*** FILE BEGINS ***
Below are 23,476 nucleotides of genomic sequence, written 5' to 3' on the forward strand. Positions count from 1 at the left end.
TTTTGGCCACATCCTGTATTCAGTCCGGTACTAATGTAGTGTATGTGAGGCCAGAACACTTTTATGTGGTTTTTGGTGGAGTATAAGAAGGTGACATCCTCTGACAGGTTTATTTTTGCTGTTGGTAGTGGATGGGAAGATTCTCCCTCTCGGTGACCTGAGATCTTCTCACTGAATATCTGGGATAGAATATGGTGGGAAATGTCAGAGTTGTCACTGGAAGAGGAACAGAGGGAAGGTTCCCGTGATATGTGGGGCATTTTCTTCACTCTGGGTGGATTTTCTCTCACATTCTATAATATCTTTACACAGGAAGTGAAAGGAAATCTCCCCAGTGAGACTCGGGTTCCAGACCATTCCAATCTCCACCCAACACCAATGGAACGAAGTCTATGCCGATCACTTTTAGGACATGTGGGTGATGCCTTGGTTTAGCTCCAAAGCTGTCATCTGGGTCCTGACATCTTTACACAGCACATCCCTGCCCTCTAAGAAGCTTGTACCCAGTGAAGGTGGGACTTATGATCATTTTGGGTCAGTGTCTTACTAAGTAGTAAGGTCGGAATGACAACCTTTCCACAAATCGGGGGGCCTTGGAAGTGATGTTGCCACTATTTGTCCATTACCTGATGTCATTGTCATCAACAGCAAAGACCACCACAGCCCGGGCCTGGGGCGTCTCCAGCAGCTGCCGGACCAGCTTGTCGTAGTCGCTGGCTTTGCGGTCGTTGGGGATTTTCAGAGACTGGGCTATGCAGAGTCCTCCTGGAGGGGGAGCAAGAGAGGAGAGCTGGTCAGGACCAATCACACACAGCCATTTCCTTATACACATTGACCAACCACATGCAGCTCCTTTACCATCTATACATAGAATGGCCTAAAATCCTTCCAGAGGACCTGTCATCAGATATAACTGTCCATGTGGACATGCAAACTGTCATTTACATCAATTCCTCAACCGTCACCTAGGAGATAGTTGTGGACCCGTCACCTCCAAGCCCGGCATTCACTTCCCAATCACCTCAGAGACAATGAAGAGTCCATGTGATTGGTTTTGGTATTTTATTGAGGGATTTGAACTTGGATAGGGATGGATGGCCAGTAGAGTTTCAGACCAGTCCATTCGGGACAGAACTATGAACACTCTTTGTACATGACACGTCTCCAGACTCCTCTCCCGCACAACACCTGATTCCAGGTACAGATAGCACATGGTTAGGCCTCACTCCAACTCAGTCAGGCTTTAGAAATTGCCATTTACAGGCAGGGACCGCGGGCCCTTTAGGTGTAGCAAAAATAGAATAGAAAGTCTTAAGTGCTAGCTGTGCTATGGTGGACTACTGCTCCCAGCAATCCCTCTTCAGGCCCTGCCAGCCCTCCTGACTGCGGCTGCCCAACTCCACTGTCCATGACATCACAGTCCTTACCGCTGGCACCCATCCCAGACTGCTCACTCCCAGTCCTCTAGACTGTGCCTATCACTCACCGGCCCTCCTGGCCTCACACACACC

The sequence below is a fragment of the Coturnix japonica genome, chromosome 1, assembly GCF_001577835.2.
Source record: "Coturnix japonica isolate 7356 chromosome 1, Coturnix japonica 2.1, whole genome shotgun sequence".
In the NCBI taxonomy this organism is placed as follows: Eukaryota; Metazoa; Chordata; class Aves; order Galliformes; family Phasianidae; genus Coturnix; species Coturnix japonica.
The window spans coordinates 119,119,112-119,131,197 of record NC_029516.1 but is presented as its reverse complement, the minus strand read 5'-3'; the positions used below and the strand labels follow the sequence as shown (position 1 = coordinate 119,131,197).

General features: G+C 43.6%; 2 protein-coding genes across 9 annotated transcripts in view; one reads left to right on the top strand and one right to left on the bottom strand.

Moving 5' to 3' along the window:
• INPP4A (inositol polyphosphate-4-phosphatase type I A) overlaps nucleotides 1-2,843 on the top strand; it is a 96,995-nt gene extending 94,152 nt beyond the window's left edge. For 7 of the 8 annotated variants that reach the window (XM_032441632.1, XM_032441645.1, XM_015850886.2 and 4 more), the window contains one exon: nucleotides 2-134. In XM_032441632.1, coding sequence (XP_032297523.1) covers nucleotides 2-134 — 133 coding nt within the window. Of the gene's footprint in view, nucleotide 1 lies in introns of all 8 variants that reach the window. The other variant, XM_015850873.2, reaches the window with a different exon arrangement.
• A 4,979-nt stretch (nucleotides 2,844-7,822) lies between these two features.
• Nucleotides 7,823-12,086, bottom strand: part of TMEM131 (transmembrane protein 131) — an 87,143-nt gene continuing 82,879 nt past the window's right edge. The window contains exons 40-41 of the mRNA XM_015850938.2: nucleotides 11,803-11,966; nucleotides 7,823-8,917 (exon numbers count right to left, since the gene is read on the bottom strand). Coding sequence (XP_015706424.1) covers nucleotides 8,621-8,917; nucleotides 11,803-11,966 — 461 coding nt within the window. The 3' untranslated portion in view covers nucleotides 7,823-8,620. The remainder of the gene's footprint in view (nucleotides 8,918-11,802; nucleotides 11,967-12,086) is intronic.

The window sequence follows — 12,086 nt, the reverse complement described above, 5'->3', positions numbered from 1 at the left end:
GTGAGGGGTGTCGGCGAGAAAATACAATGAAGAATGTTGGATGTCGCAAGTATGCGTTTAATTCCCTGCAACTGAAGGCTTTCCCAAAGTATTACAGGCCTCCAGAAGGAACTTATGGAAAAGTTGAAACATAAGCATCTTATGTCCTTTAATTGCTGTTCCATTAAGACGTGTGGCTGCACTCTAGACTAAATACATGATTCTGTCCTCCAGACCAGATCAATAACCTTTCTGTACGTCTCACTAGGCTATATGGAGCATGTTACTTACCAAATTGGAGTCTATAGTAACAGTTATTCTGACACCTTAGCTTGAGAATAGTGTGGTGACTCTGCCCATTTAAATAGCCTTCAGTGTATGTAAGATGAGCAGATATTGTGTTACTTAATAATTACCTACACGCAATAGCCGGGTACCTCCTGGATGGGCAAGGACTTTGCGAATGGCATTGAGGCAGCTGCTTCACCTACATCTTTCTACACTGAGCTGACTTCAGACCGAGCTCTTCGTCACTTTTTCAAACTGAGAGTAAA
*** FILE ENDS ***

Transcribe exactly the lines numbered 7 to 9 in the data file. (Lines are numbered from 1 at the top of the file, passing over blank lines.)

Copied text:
General features: G+C 43.6%; 2 protein-coding genes across 9 annotated transcripts in view; one reads left to right on the top strand and one right to left on the bottom strand.

Moving 5' to 3' along the window:
• INPP4A (inositol polyphosphate-4-phosphatase type I A) overlaps nucleotides 1-2,843 on the top strand; it is a 96,995-nt gene extending 94,152 nt beyond the window's left edge. For 7 of the 8 annotated variants that reach the window (XM_032441632.1, XM_032441645.1, XM_015850886.2 and 4 more), the window contains one exon: nucleotides 2-134. In XM_032441632.1, coding sequence (XP_032297523.1) covers nucleotides 2-134 — 133 coding nt within the window. Of the gene's footprint in view, nucleotide 1 lies in introns of all 8 variants that reach the window. The other variant, XM_015850873.2, reaches the window with a different exon arrangement.